Weston: Then and Now (Part I)

Natalie takes photos of early-to-mid-1900-Weston, originally posted on the TPL site, then finds the exact (or somewhat exact) location in present-day-Weston and allows you to take a peek at the continuity of human development.

Click to enlarge, and click ‘view full size’ for HD photos.

If any readers have photos they wish to contribute, please send them to [email protected] (photo credit will be given).


This post is brought to you by:

Luisa Bada, Sales Representative, Spectrum Realty Services Inc. Brokerage;  like you, living in Weston and loving it.

Mt Dennis art project sparks discussion

A controversial Mount Dennis $250,000 art project is finished and was unveiled last night.

“Nyctophilia” is a collection of streetlamps with bulbs of different colours—and in the daytime at least, it’s not pretty. Mike Sullivan, our MP, was a bit indirect in his criticism, but his comment “wherearethetrees” sums up, I’m sure, the critics who think that this art is too urban in an already urban place.

mike

 

But then look at this, a picture from the new proprietor of the Super Coffee shop in Mount Dennis

Or this one from TorontoSavvy

That’s not bad, not bad at all!

Maybe I’m stretching a bit here, but I think this art is ugly and urban and hides its potential—only to transform  overnight into something beautiful and a little startling.

I think it fits right in in Weston—Mount Dennis.

 

Thanks to KR for the tip.

Pan Am Path extension officially opens

Urban Arts entertains the crowd.
Urban Arts entertains the crowd.

Another link officially opened today in a major step towards completion of the much anticipated Pan Am Path. This 84km path is being created by linking existing shorter trails and will eventually allow pedestrians and cyclists to move from Brampton to Pickering without encountering motor vehicles. After the ceremony, a Jane’s Walk took pedestrians along the path and a group of cyclists followed later. Bike Share Toronto (formerly Bixi) had bikes for those wishing to try the new link. Dynamic youth support organization UrbanArts provided music and an art activity for the celebration.

Urban Arts art activity.
Urban Arts art activity.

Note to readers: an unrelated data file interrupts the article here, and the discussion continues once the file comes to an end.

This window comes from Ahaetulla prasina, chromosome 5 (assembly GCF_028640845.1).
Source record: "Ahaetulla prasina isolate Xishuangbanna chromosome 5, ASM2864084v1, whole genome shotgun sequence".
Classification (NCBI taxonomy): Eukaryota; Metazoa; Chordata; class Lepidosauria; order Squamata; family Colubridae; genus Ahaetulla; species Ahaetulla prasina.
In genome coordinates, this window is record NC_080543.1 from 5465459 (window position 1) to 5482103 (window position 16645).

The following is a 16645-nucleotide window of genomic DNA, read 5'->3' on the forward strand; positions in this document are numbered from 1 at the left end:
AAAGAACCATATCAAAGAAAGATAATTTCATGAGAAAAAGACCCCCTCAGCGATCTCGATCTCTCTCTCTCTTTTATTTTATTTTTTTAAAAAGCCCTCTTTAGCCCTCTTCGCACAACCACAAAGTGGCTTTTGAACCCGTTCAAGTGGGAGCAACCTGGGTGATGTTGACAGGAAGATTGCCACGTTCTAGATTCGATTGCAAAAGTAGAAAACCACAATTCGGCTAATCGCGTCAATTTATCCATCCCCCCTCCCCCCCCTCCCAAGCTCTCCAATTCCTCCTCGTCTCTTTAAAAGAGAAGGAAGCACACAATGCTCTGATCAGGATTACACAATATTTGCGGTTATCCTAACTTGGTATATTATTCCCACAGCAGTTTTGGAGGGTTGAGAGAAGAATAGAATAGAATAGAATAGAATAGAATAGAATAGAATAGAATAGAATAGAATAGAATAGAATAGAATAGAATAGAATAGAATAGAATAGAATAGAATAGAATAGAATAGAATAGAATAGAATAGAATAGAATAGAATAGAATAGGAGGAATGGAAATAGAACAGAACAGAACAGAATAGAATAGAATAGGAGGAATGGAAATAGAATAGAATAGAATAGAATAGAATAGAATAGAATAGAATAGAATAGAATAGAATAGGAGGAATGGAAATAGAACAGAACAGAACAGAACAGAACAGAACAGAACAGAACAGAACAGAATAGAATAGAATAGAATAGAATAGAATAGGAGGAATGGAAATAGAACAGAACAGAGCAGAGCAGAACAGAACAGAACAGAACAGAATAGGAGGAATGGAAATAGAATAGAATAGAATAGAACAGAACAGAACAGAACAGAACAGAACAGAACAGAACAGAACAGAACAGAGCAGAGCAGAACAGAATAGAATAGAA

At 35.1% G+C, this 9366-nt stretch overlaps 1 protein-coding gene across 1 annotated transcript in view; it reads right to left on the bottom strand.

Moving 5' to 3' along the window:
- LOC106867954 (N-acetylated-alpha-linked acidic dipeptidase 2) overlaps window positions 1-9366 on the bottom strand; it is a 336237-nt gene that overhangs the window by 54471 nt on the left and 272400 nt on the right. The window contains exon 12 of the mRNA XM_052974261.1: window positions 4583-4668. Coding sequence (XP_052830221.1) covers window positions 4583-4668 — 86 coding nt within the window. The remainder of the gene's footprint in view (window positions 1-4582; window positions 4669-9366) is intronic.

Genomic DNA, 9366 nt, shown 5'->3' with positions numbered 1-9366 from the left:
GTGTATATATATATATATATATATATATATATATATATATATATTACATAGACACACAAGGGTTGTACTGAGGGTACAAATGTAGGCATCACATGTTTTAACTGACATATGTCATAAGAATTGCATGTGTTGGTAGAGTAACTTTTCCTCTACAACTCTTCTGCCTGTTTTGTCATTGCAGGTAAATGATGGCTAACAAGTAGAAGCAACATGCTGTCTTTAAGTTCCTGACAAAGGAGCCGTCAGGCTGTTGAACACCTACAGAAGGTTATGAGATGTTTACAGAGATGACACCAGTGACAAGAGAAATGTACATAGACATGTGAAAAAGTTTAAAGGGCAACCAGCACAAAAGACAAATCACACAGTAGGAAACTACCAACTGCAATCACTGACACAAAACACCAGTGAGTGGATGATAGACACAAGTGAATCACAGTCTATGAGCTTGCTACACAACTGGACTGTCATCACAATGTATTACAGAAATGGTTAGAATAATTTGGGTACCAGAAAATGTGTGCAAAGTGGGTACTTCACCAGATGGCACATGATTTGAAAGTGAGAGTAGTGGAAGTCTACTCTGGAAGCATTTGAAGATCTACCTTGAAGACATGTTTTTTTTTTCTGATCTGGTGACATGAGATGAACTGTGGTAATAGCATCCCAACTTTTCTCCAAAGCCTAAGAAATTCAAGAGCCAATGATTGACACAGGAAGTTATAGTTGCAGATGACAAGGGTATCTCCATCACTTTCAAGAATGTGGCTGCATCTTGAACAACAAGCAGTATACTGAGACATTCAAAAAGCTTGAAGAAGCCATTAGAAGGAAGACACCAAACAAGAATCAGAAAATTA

One of the more distasteful aspects of these events is the unseemly scramble for credit. Political representatives from all three levels of government were jockeying for position. Freshly re-elected MPP Laura Albanese announced a $400,000 grant from the Trillium Foundation to be spent on projects covering the length of the trail (strangely the Trillium Foundation site has no trace of this in their list of grants). Councillor Frances Nunziata announced (again) the $48,000 worth of exercise equipment to be installed in Cruickshank Park (well before the Council election in October no doubt). This money was extracted from several developers in exchange for Council concessions. Another guest speaker, Etobicoke Centre Tory MP Ted Opitz prattled on about his support for the path despite the Federal Government contribution of precisely zero to this project. It takes some nerve to remove protection from the Humber River (as the Tories have done) and then bask in the glory of others’ work. Then again, there will be a federal election by October 2015 at the latest. Right leaning mayoral hopeful Karen Stintz was in attendance but mercifully kept a low profile (until the ribbon cutting). Incredibly, our own MP Mike Sullivan told me he was not invited and therefore didn’t get to speak. Organizers from Friends of the Pan Am Path claimed there had been an oversight.

Brent Chamberlain and Frances Nunziata cut the ribbon.
Brent Chamberlain (Friends of the Pan Am Path) and Frances Nunziata (with scissors) cut the ribbon.

Rail safety improvements on track

The Feds have promised that the dangerous rail cars that caused the Lac Mégantic disaster—and which run through Weston—will be phased out or fixed up.

DOT-111 railcars carry petroleum and other dangerous goods, and are an old technology. They are easily punctured and allow dangerous pressure to build up. The United States is also drafting regulations to reduce their use.

The Transportation Safety Board made recommendations after the Lac Mégantic disaster, and, according to the Globe, the new requirements are based on them.

Trains carrying dangerous goods won’t be rerouted around cities, according to CBC Radio. They will have a speed limit of 80 km/h—although the train in Lac Mégantic was going much slower than that: around 20 km.h.

Mike Sullivan is hosting a meeting on rail safety tonight at 7 at the York Civic Centre. Officials from Transport Canada will be on hand.

DOT-111 car
DOT-111 car

Environmental assessment for electrification complete

Metrolinx has released the environmental assessment for the proposed electrification of the UP Express. You can comment on the plans for the next 30 days.

Highlights:

  • Despite assurances that the diesel trains are low-emission, “air quality within the UP Express corridor will improve” when they are converted to electrical, even accounting for extra the power generation.
    • But the difference might be small. Diesel trains will consume about 140 L of fuel passing through Weston each day.